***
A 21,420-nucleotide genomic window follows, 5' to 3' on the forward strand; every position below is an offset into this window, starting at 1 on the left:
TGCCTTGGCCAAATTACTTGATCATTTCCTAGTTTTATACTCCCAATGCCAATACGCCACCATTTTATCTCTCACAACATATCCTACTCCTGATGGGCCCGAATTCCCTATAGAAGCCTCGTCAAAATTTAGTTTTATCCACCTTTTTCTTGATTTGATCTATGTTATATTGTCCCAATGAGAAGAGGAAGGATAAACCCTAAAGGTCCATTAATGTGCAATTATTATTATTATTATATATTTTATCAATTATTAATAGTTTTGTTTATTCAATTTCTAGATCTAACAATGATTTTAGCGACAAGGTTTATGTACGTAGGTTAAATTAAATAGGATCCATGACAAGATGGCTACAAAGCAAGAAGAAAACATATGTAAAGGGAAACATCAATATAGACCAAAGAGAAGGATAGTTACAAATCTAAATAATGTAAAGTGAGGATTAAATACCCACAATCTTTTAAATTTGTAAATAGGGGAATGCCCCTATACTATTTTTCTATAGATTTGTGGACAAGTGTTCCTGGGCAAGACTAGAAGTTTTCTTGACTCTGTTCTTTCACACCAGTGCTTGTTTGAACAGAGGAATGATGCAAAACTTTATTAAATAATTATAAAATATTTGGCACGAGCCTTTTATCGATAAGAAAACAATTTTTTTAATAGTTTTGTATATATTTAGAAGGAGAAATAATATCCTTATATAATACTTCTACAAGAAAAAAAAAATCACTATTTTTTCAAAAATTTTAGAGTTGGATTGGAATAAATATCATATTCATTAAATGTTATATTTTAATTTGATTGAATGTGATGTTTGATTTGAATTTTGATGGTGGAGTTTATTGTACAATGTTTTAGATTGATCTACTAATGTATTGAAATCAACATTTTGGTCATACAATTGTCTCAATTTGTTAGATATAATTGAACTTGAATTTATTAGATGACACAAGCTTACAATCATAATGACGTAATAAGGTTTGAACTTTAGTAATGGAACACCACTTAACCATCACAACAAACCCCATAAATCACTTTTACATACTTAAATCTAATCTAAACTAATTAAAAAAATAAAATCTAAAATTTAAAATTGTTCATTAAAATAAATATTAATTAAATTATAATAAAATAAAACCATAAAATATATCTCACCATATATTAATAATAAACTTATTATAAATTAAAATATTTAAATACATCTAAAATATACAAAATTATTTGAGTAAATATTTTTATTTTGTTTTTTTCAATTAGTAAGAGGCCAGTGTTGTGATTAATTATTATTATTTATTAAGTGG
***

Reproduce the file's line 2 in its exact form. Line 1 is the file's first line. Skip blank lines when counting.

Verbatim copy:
TGCCTTGGCCAAATTACTTGATCATTTCCTAGTTTTATACTCCCAATGCCAATACGCCACCATTTTATCTCTCACAACATATCCTACTCCTGATGGGCCCGAATTCCCTATAGAAGCCTCGTCAAAATTTAGTTTTATCCACCTTTTTCTTGATTTGATCTATGTTATATTGTCCCAATGAGAAGAGGAAGGATAAACCCTAAAGGTCCATTAATGTGCAATTATTATTATTATTATATATTTTATCAATTATTAATAGTTTTGTTTATTCAATTTCTAGATCTAACAATGATTTTAGCGACAAGGTTTATGTACGTAGGTTAAATTAAATAGGATCCATGACAAGATGGCTACAAAGCAAGAAGAAAACATATGTAAAGGGAAACATCAATATAGACCAAAGAGAAGGATAGTTACAAATCTAAATAATGTAAAGTGAGGATTAAATACCCACAATCTTTTAAATTTGTAAATAGGGGAATGCCCCTATACTATTTTTCTATAGATTTGTGGACAAGTGTTCCTGGGCAAGACTAGAAGTTTTCTTGACTCTGTTCTTTCACACCAGTGCTTGTTTGAACAGAGGAATGATGCAAAACTTTATTAAATAATTATAAAATATTTGGCACGAGCCTTTTATCGATAAGAAAACAATTTTTTTAATAGTTTTGTATATATTTAGAAGGAGAAATAATATCCTTATATAATACTTCTACAAGAAAAAAAAAATCACTATTTTTTCAAAAATTTTAGAGTTGGATTGGAATAAATATCATATTCATTAAATGTTATATTTTAATTTGATTGAATGTGATGTTTGATTTGAATTTTGATGGTGGAGTTTATTGTACAATGTTTTAGATTGATCTACTAATGTATTGAAATCAACATTTTGGTCATACAATTGTCTCAATTTGTTAGATATAATTGAACTTGAATTTATTAGATGACACAAGCTTACAATCATAATGACGTAATAAGGTTTGAACTTTAGTAATGGAACACCACTTAACCATCACAACAAACCCCATAAATCACTTTTACATACTTAAATCTAATCTAAACTAATTAAAAAAATAAAATCTAAAATTTAAAATTGTTCATTAAAATAAATATTAATTAAATTATAATAAAATAAAACCATAAAATATATCTCACCATATATTAATAATAAACTTATTATAAATTAAAATATTTAAATACATCTAAAATATACAAAATTATTTGAGTAAATATTTTTATTTTGTTTTTTTCAATTAGTAAGAGGCCAGTGTTGTGATTAATTATTATTATTTATTAAGTGG